Shanghai's culture, tourism industry bounces back from pandemic
More than 300 exhibitions will be held in Shanghai in the second half of this year as cultural venues in the city gradually resume operation, a senior official with the city's cultural and tourism authorities revealed on Tuesday.
On the list is an exhibition at the Shanghai Museum featuring 168 artifacts from the Batu Hitam shipwreck, an Arabian merchant vessel which sank during the Tang Dynasty (AD 618-907), and a red heritage exhibition at Shanghai History Museum, according to the Shanghai Administration of Culture and Tourism.
An exhibition featuring works of Japanese Ukiyo-e masters is scheduled at the Shanghai World Expo Museum in late November, while several other venues such as the China Arts Museum and Liu Haisu Art Museum will host haipai (Shanghai-style) art exhibitions.
About 20 theaters, out of 124 in the city, have resumed performances, and more than 500 performances will be staged in July and August, according to the administration.
"Disinfection is conducted twice daily, and audiences are required to wear masks, have their temperatures taken and their health QR codes checked," Yu Xiufen, director of the administration, told a radio program on Tuesday.
Theaters have been ordered to keep their visitor numbers below 30 percent of capacity, said Yu.
Meanwhile, more than 90 percent of the city's cultural and tourism industries have resumed operation, according to Yu.
All public libraries and cultural pavilions in the city have reopened, together with 100 A-level tourist attractions and nearly 200 museums and art galleries.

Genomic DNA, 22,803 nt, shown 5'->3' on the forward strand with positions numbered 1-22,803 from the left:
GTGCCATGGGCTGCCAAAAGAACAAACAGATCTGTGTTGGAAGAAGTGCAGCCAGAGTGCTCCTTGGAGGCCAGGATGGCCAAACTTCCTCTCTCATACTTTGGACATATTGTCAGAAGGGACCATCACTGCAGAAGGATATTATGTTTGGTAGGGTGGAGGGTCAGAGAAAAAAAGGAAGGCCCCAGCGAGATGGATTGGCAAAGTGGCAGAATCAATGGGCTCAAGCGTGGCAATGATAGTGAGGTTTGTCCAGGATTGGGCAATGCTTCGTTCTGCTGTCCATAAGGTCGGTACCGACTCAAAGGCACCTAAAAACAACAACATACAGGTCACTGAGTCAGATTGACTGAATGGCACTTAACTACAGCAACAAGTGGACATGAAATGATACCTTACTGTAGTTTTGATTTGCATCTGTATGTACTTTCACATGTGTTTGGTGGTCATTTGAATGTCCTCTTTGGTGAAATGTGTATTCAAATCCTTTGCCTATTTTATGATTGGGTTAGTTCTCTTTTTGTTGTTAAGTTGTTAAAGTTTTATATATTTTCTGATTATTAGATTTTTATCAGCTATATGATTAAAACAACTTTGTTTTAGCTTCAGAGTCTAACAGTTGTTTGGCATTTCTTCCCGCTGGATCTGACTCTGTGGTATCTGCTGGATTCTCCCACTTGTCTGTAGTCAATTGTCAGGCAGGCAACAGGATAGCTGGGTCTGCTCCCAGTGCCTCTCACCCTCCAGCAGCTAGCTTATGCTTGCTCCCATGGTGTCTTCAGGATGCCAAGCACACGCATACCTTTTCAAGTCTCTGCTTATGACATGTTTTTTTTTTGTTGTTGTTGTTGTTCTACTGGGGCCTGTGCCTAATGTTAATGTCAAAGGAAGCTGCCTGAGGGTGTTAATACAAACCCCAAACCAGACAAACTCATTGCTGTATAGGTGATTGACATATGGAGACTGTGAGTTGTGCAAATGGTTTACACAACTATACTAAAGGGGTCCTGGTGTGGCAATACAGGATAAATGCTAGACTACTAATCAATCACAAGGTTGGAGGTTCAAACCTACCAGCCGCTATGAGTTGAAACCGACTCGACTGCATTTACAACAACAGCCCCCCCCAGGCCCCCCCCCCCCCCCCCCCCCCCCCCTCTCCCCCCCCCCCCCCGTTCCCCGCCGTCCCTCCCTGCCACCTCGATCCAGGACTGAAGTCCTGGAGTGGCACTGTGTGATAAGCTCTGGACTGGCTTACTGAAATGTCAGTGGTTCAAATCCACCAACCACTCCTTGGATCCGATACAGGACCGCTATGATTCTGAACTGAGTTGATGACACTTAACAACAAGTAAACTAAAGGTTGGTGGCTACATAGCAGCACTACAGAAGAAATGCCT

"We introduced a staggered-reservation system during the epidemic, which also helps improve the experience of visitors and will be promoted in the long term," said Yu.
Nearly 6,000 hotels and 1,400 travel agencies in the city have also resumed operation.
More than 4,000 performances were canceled in the first half of this year due to the COVID-19 outbreak.
About 13,700 tour groups organized by travel agencies in the city have been canceled, affecting 266,700 tourists.
The epidemic generated about 30,000 refund disputes, and more than 95 percent have been solved, according to the administration.
Shanghai's cultural and tourism authorities are also boosting financial support to help enterprises recover from the coronavirus outbreak.
So far, 71 cultural and tourism enterprises in the city have received 330 million yuan (US$46.68 million) of loans, and 1,150 travel agencies have been returned quality assurance deposits totaling 420 million yuan as temporary relief, according to Yu.
The deposits are used to compensate tourists in disputes over contracts or situations such as a travel agency going bankrupt. The return is a temporary measure and the full deposit should be paid back before February 5, 2022.